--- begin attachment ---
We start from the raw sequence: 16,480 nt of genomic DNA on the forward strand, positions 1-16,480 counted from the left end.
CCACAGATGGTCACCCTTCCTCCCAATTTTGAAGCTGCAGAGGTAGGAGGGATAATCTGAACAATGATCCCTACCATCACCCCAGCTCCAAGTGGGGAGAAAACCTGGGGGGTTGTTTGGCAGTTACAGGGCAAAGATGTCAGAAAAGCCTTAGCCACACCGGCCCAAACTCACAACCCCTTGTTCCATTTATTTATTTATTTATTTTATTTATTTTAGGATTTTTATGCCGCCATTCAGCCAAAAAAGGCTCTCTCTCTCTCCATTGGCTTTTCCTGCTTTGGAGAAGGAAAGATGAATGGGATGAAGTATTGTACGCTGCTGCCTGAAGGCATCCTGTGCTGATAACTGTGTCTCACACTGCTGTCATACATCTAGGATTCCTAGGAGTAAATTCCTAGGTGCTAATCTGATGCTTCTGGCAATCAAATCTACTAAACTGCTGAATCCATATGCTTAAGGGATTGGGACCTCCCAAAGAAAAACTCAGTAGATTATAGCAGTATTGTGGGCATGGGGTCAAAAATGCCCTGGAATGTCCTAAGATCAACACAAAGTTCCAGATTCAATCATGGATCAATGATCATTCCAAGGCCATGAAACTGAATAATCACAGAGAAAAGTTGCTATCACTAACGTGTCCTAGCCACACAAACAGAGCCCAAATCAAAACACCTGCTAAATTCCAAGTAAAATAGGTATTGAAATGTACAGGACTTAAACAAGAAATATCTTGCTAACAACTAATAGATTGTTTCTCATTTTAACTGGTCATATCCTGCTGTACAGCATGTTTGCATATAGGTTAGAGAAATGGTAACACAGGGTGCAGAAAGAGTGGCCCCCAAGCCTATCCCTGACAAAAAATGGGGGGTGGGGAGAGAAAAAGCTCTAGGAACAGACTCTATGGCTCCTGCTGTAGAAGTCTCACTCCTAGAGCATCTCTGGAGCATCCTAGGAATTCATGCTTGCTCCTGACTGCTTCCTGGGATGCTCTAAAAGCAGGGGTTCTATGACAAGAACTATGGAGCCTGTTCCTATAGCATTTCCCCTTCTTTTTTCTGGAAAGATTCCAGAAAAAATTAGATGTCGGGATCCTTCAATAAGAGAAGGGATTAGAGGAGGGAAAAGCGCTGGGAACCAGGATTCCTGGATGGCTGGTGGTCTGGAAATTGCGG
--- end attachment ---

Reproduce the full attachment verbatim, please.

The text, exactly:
We start from the raw sequence: 16,480 nt of genomic DNA on the forward strand, positions 1-16,480 counted from the left end.
CCACAGATGGTCACCCTTCCTCCCAATTTTGAAGCTGCAGAGGTAGGAGGGATAATCTGAACAATGATCCCTACCATCACCCCAGCTCCAAGTGGGGAGAAAACCTGGGGGGTTGTTTGGCAGTTACAGGGCAAAGATGTCAGAAAAGCCTTAGCCACACCGGCCCAAACTCACAACCCCTTGTTCCATTTATTTATTTATTTATTTTATTTATTTTAGGATTTTTATGCCGCCATTCAGCCAAAAAAGGCTCTCTCTCTCTCCATTGGCTTTTCCTGCTTTGGAGAAGGAAAGATGAATGGGATGAAGTATTGTACGCTGCTGCCTGAAGGCATCCTGTGCTGATAACTGTGTCTCACACTGCTGTCATACATCTAGGATTCCTAGGAGTAAATTCCTAGGTGCTAATCTGATGCTTCTGGCAATCAAATCTACTAAACTGCTGAATCCATATGCTTAAGGGATTGGGACCTCCCAAAGAAAAACTCAGTAGATTATAGCAGTATTGTGGGCATGGGGTCAAAAATGCCCTGGAATGTCCTAAGATCAACACAAAGTTCCAGATTCAATCATGGATCAATGATCATTCCAAGGCCATGAAACTGAATAATCACAGAGAAAAGTTGCTATCACTAACGTGTCCTAGCCACACAAACAGAGCCCAAATCAAAACACCTGCTAAATTCCAAGTAAAATAGGTATTGAAATGTACAGGACTTAAACAAGAAATATCTTGCTAACAACTAATAGATTGTTTCTCATTTTAACTGGTCATATCCTGCTGTACAGCATGTTTGCATATAGGTTAGAGAAATGGTAACACAGGGTGCAGAAAGAGTGGCCCCCAAGCCTATCCCTGACAAAAAATGGGGGGTGGGGAGAGAAAAAGCTCTAGGAACAGACTCTATGGCTCCTGCTGTAGAAGTCTCACTCCTAGAGCATCTCTGGAGCATCCTAGGAATTCATGCTTGCTCCTGACTGCTTCCTGGGATGCTCTAAAAGCAGGGGTTCTATGACAAGAACTATGGAGCCTGTTCCTATAGCATTTCCCCTTCTTTTTTCTGGAAAGATTCCAGAAAAAATTAGATGTCGGGATCCTTCAATAAGAGAAGGGATTAGAGGAGGGAAAAGCGCTGGGAACCAGGATTCCTGGATGGCTGGTGGTCTGGAAATTGCGG